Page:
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A Thank You to our Allied Health Professionals

With what appears to be a glimmer of hope amongst us all of a vaccine on its way and with that, the possibility of the sense of normality returning again for the new year, it has been a massive and commendable effort by the healthcare sector throughout Northern Ireland, and so, I wanted to take the opportunity to put our Allied Health Professionals in the spotlight to reflect on the value and importance of their work throughout this past year and for the future of what is yet to come.



For those curious as to who are the Allied Health Professionals, this is the umbrella term used for the multi-disciplinary teams across the health service who work hard to deliver health services that aim to identify, evaluate, prevent and treat diseases, disabilities and disorders, they are patient advocates and rehabilitation experts, including, but not limited to:


  • Physiotherapists
  • Occupational Therapists
  • Speech and Language Therapists
  • Radiographers
  • Dietitians
  • Pharmacists


2020 has been a challenging time for all and need I use the word unprecedented once more, but throughout the year, the Allied Health workforce, has undoubtedly shown their strength, resilience, adaptability and creativity in the face of the challenges presented by the pandemic, emphasising their combined effort to ensure the maximisation of quality of life and independence for all patients and service users.


Whilst many clinics were suspended with some Allied Health Professionals being redeployed to help colleagues in acute care, we have also seen newly qualified Allied Health Professionals enter the workforce with placements that have been cut short or massively adapted. Allied Health Professionals that have had to leave work due to childcare and retired Allied Health Professionals return to work. Those who remained working within intermediate and community care rose to the challenges that the isolation and social distancing measures of Covid brought, for example performing assessments via telephone, video and online consultation methods or utilising the outdoors.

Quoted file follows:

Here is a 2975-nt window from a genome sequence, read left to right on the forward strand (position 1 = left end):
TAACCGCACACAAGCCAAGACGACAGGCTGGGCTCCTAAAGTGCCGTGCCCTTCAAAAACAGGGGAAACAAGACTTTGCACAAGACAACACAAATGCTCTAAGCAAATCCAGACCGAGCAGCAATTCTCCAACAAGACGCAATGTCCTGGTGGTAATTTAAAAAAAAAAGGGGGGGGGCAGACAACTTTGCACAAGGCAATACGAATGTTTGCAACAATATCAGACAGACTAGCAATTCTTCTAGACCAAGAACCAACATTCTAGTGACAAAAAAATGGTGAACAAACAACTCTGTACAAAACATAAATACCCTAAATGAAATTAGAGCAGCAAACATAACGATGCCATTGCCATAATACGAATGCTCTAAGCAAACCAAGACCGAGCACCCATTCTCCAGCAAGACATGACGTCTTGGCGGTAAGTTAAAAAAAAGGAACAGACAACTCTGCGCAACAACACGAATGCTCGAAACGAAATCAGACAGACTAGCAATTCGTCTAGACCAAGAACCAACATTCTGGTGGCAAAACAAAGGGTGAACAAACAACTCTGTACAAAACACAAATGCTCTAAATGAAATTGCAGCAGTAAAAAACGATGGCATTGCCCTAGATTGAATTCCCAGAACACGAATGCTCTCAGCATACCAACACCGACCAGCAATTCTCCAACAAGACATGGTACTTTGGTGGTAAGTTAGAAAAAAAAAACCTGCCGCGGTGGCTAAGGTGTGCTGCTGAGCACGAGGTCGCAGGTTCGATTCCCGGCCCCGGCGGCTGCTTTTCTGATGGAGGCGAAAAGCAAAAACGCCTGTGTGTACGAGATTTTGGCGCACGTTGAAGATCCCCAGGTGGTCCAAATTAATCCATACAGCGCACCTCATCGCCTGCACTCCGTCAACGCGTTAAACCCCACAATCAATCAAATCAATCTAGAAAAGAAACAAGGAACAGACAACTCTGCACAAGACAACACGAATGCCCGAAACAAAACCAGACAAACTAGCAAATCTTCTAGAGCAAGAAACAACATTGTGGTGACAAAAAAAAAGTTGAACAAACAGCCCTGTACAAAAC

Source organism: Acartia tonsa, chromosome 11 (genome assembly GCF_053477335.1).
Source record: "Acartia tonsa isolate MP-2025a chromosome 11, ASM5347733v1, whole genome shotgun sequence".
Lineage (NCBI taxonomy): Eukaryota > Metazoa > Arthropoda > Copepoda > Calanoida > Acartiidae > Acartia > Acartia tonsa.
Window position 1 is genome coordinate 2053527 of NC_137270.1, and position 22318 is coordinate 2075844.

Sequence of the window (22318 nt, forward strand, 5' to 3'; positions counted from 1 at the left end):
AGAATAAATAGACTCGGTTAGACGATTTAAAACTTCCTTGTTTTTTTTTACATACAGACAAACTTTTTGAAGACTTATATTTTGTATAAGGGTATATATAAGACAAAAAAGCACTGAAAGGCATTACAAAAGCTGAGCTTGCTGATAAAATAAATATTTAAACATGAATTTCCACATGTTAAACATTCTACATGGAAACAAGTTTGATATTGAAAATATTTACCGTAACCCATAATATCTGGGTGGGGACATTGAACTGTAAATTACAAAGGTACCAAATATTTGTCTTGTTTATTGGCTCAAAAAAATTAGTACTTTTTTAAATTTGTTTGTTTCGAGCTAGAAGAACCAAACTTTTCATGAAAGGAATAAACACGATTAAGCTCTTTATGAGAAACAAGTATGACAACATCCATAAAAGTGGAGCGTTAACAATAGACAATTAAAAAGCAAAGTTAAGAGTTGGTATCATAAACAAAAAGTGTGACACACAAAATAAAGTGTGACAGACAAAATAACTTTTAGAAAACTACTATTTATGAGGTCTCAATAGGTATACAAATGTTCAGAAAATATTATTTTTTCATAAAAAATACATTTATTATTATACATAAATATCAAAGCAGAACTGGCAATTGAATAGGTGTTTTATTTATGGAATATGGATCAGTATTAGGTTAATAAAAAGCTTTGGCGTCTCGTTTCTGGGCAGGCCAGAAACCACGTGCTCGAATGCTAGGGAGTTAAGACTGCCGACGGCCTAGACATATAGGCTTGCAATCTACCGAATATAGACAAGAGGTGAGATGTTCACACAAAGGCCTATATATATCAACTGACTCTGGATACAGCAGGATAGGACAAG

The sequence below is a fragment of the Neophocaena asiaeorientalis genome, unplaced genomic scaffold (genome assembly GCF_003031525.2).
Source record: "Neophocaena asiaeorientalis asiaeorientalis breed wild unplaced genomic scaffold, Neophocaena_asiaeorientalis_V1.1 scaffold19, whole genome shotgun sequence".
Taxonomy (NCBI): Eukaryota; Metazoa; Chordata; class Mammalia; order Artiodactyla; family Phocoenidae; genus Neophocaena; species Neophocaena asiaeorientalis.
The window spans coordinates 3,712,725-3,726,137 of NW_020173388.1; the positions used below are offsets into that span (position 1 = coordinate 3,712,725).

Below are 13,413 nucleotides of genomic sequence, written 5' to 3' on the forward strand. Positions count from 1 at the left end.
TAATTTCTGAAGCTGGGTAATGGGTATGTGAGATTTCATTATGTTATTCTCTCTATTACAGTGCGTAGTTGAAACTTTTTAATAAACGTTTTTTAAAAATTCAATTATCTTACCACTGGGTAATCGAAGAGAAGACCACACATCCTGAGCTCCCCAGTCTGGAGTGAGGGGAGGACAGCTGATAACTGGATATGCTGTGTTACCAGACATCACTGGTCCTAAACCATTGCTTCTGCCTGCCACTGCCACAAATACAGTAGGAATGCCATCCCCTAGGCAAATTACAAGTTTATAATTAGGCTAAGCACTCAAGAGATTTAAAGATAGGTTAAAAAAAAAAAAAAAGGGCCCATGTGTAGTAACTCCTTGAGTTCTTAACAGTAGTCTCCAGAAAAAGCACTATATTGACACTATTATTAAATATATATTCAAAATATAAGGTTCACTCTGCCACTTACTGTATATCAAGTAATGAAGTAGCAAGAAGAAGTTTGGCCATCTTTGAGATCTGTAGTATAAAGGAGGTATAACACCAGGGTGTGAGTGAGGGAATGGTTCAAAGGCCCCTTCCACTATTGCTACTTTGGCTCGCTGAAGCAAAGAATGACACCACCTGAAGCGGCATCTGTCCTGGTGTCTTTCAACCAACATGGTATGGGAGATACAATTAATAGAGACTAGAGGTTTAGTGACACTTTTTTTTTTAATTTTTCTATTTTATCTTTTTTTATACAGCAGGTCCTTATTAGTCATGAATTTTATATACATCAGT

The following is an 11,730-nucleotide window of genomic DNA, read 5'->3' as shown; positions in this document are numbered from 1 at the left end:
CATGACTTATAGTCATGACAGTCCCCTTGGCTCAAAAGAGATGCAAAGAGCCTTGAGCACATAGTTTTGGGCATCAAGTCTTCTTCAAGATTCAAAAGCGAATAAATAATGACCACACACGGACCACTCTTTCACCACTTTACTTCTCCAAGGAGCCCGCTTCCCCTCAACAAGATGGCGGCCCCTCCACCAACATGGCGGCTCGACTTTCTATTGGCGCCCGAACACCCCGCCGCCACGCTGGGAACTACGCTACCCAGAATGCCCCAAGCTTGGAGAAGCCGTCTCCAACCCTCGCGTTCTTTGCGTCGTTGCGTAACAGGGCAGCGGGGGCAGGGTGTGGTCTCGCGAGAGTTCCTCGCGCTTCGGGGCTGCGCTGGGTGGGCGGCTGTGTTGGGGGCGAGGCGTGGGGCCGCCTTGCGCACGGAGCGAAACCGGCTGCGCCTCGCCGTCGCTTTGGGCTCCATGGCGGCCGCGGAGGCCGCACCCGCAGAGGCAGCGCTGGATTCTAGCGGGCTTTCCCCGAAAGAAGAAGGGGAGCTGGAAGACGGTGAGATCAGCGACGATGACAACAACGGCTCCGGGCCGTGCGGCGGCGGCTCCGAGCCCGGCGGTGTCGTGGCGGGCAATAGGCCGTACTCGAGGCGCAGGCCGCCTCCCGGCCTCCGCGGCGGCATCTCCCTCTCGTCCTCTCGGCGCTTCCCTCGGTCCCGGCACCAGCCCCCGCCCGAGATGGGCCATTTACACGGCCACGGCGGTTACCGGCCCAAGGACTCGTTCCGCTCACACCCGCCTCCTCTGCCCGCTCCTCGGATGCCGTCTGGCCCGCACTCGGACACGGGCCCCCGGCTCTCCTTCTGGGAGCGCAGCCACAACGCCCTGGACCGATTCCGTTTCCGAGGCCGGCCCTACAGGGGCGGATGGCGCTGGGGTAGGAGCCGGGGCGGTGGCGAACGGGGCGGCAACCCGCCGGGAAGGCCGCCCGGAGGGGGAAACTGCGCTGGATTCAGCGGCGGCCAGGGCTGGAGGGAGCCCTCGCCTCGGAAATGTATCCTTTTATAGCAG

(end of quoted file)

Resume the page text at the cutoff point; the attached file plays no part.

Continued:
We have also seen the Allied Health teams work alongside and heavily support the education sector by addressing issues children faced whilst being in lockdown such as special educational needs, developing communication skills and interactions. Throughout the care home sector, which has arguably been hit the hardest, the many Allied Health multi-disciplinary teams have kept residents engaged and active, trying to maintain as much as a routine as possible, and within community care we have seen the Allied Health Professionals continue to support the recovery of individuals at home, managing issues from swallowing or breathing, to performing day to day functions such as getting dressed, all whilst dawning the PPE required, a struggle in itself for building therapeutic rapport with patients.


In hospital settings the Allied Health teams were heavily involved in respiratory wards. They worked with the many service users who were re-admitted into hospital with Covid-related issues, such as disruption of normal routines caused by lockdown restrictions and also a deconditioning of any progress that was made pre-Covid. During Covid the multi-disciplinary teams within Allied Health worked together to assess patients to ensure they could identify appropriate accommodation on return to the community and allow for availability of beds.


Now, as we are beginning to see the encouraging signs of face to face clinics reopening across the trusts again to combat the winter pressures that each year brings with slips and falls, mental health effects, and those who continue to experience existing illnesses and injuries, and the re-establishment of the Nightingale hospital in Whiteabbey to aid the recovery and reablement of Covid victims and support their transition from hospital to home, we know that the work of the Allied Health workforce is far from over. 


We face this winter and second wave with a better understanding and knowledge of the profound effect lockdown has had on individuals physical and mental wellbeing and with that the resonated appreciation of the Allied Health workforce in their fundamental role in battling this virus.



If you are an Allied Health Professional in Northern Ireland who would like to contribute to the Workforce Appeal, please contact Katherine to discuss the many opportunities available to you. T:02890447144 or email alliedhealth@keenanrecruitment.co.uk 


Thank you to all staff currently out representing Keenan to such a high standard. Your contribution to helping our community is greatly valued.